N2 - Regulatory requirements for sub-sea oil and gas operators mandates the frequent inspection of pipeline assets to ensure that their degradation and damage are maintained at acceptable levels. The inspection process is usually sub-contracted to surveyors who utilise sub-sea Remotely Operated Vehicles (ROVs), launched from a surface vessel and piloted over the pipeline. ROVs capture data from various sensors/instruments which are subsequently reviewed and interpreted by human operators, creating a log of event annotations; a slow, labour-intensive and costly process. The paper presents an automatic image annotation framework that identifies/classifies key events of interest in the video footage viz. exposure, burial, field joints, anodes and free spans. The reported methodology utilises transfer learning with a Deep Convolutional Neural Network (ResNet-50), fine-tuned on real-life, representative data from challenging sub-sea environments with low lighting conditions, sand agitation, sea-life and vegetation. The network outputs are configured to perform multi-label image classifications for the critical events. The annotation performance varies between 95.1% and 13 99.7% in terms of accuracy and 90.4% and 99.4% in terms of F1-Score depending on event type. The performance results are on a per-frame basis and corroborate the potential of the algorithm to be the foundation for an intelligent decision support framework that automates the annotation process. The solution can execute annotations in real-time and is significantly more cost-effective than human-only approaches.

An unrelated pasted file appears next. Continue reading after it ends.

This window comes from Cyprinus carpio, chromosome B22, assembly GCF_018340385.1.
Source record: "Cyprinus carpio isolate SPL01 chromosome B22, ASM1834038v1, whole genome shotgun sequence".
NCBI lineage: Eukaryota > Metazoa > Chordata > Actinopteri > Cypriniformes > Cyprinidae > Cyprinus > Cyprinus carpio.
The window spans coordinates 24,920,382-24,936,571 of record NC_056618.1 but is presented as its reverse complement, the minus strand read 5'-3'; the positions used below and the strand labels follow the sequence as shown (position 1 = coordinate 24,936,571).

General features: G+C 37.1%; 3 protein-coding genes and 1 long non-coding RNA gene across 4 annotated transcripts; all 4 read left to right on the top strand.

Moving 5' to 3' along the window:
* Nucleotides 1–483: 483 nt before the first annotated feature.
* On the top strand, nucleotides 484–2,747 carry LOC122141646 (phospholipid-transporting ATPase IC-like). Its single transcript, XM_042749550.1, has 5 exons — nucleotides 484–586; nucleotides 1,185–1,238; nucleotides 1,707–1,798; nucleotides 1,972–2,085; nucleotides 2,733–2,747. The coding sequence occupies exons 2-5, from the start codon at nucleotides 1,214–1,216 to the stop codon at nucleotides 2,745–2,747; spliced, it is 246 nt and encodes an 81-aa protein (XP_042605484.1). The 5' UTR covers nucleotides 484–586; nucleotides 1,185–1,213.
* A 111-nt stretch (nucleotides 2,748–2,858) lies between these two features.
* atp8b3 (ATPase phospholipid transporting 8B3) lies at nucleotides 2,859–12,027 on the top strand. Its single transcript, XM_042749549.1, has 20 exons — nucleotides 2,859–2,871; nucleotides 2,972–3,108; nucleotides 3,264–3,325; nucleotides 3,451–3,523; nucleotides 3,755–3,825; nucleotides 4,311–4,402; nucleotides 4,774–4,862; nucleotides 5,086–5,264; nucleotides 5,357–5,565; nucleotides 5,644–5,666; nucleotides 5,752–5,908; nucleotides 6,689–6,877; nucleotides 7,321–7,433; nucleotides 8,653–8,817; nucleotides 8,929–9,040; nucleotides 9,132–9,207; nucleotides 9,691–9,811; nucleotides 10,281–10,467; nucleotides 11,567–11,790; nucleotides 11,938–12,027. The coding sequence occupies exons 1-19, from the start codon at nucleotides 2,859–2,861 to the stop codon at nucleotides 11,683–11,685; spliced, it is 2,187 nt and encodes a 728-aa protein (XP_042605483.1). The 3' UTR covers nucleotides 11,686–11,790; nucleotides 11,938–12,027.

AB - Regulatory requirements for sub-sea oil and gas operators mandates the frequent inspection of pipeline assets to ensure that their degradation and damage are maintained at acceptable levels. The inspection process is usually sub-contracted to surveyors who utilise sub-sea Remotely Operated Vehicles (ROVs), launched from a surface vessel and piloted over the pipeline. ROVs capture data from various sensors/instruments which are subsequently reviewed and interpreted by human operators, creating a log of event annotations; a slow, labour-intensive and costly process. The paper presents an automatic image annotation framework that identifies/classifies key events of interest in the video footage viz. exposure, burial, field joints, anodes and free spans. The reported methodology utilises transfer learning with a Deep Convolutional Neural Network (ResNet-50), fine-tuned on real-life, representative data from challenging sub-sea environments with low lighting conditions, sand agitation, sea-life and vegetation. The network outputs are configured to perform multi-label image classifications for the critical events. The annotation performance varies between 95.1% and 13 99.7% in terms of accuracy and 90.4% and 99.4% in terms of F1-Score depending on event type. The performance results are on a per-frame basis and corroborate the potential of the algorithm to be the foundation for an intelligent decision support framework that automates the annotation process. The solution can execute annotations in real-time and is significantly more cost-effective than human-only approaches.

KW - visual inspection

KW - subsea pipeline survey

KW - multi-label image classification

KW - deep learning

KW - transfer learning

U2 - 10.3390/s20030674

DO - 10.3390/s20030674

M3 - Article

VL - 20

JO - Sensors

JF - Sensors

SN - 1424-8220

IS - 3

M1 - 674

ER -